This Startup Helps People In Remote Areas Give Excess Solar Energy To Neighbors
Solshare has developed the world's first peer-to-peer solar electricity trading platform.
In Bangladesh, switching to clean energy is unattainable for the large portion of the 65 million people who don't have access to the grid and must rely on costly alternatives like diesel generators and kerosene lamps.
Of the 17 million homes in Bangladesh that are cut off from the electric power system, 3 million rely on energy from domestic solar panels called Solar Home System (SHS).
One startup, Solshare, is changing that by making renewable energy more accessible for low-income people in remote areas by creating the world’s first ICT-enabled peer-to-peer electricity trading network for rural households with and without solar home systems in Shariatpur, Bangladesh.
By letting villagers create mini-grids, people in rural Bangladesh can earn additional income by selling their surplus electricity while at the same time giving new users access to electricity for the first time in their life – without any large, centralized grid.
“The aim is to create efficient and dynamic local energy markets that empower households and encourage solar entrepreneurism,” Sebastian Groh, managing director of Solshare, told Fast Company.
Bangladesh has topped a global list of countries that have installed the highest number of Solar Home Systems (SHS). Yet despite the number of people using renewable energy, if someone living off the grid in Bangladesh wants to charge one of their electronics, they could pay up to 100 times more for the electricity than someone living on the grid in a city.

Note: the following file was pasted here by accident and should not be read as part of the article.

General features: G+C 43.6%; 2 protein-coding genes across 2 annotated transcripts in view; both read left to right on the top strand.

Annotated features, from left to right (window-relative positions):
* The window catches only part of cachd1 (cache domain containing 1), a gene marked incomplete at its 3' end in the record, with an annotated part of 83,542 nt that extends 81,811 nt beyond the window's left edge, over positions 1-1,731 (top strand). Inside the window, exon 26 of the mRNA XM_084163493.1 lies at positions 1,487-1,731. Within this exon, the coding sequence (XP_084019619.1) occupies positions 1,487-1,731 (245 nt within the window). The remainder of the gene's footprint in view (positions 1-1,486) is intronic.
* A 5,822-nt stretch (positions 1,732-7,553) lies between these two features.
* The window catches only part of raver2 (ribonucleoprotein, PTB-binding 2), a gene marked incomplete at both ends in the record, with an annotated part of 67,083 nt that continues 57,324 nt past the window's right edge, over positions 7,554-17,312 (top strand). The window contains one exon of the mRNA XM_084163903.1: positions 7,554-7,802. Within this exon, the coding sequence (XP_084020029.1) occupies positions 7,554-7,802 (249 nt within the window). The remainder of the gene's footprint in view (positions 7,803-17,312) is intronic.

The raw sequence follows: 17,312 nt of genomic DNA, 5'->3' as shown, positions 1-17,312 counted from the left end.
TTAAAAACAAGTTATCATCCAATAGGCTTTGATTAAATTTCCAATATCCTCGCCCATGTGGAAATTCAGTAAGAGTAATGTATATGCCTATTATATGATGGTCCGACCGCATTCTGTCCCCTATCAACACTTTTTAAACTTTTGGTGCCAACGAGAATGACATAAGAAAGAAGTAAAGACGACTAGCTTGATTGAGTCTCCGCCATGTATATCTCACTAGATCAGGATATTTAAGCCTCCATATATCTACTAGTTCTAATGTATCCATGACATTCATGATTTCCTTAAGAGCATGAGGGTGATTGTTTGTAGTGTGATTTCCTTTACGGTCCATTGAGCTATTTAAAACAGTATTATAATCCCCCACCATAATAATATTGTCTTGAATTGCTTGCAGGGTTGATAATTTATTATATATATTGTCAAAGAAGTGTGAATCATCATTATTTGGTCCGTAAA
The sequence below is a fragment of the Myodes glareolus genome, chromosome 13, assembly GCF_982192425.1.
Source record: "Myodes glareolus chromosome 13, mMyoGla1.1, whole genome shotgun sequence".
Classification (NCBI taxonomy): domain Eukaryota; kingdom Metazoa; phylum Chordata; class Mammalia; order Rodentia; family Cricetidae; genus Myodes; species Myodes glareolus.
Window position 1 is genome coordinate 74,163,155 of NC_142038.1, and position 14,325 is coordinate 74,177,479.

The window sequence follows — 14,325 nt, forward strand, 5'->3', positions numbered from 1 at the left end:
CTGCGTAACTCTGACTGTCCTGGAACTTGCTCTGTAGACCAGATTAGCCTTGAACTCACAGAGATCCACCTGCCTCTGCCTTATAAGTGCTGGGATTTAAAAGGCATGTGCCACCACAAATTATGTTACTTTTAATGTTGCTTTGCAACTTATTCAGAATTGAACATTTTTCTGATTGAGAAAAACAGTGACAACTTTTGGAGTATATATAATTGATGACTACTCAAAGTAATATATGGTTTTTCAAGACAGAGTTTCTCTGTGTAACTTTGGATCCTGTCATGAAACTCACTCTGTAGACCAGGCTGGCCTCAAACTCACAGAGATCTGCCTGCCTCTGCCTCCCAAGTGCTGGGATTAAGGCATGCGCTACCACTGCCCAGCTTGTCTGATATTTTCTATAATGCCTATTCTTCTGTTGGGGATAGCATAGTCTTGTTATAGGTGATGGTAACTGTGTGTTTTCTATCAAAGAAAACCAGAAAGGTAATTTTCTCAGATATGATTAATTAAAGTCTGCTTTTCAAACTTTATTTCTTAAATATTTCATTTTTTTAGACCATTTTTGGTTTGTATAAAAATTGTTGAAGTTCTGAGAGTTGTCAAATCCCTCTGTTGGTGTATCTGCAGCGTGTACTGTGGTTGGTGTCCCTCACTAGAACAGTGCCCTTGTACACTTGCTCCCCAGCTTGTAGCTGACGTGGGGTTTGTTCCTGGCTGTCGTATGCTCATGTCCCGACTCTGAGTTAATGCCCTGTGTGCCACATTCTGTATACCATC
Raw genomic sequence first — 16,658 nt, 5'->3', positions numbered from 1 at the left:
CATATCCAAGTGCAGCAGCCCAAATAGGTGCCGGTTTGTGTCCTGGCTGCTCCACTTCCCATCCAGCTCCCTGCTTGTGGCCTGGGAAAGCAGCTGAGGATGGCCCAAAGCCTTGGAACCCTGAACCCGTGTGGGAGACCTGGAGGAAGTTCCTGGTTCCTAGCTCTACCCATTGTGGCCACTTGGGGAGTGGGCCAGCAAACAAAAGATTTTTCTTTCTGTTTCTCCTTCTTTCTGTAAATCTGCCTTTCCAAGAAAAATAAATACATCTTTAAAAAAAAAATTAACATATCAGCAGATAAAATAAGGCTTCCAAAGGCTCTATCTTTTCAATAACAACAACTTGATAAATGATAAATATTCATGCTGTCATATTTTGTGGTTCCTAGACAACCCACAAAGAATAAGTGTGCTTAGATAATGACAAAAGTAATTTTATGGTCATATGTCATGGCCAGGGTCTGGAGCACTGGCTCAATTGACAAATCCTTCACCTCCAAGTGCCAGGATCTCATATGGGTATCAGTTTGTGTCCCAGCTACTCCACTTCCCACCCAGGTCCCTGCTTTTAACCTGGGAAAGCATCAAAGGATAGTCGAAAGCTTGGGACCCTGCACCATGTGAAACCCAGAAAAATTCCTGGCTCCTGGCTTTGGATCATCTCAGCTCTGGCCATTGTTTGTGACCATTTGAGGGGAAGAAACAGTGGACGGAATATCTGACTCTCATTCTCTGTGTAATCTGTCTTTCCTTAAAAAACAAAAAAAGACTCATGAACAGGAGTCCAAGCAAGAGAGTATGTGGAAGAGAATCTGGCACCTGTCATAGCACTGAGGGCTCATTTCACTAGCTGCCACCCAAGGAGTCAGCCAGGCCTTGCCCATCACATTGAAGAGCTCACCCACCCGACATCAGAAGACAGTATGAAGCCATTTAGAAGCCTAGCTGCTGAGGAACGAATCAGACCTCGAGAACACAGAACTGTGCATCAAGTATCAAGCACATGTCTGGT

When the founders noticed nearly 30 percent of solar energy was being wasted from solar panels generating more power in the middle of the day than residents could use, the idea for a peer-to-peer solar platform was born. Groh calls the system the "Airbnb of the energy world."
“The villagers see the results of their trading almost in real-time in the mobile money wallets and can buy their groceries with the money just earned through their solar systems,” says Groh.
The revolutionary approach to decentralized energy networks hasn't gone unnoticed. The startup won Elsevier's first annual Renewable Transformation Challenge last year and received a $1 million UN Energy grant at the United Nations Headquarters in New York, in recognition of a novel project to spur solar entrepreneurship.
“Elsevier were impressed by the project’s potential to positively impact people and the planet – reducing the cost of energy access; supporting women who are the main energy consumers during trading hours; creating solar entrepreneurs and social empowerment; and reducing greenhouse gas emissions from energy generation by increasing use of renewables and reducing reliance on unsustainable energy sources such as kerosene and diesel,” said Katherine Eve, Executive Publisher of Elsevier’s renewable and sustainable energy journal portfolio.
The technology used in Bangladesh could be used elsewhere as more communities embrace decentralized energy grids and people look to find ways to bring energy to remote underdeveloped parts of the world.
"A major key toward achieving 100% renewable energy globally is for there to be effective business models that provide reliable and clean energy access for all," said Dr. David Renné, President of the International Solar Energy Society (ISES). "Including the 1.2 billion people around the world who currently do not have access to electrification services."
The company is now a finalist for MIT IDE Inclusive Innovation Challenge $1 million prize.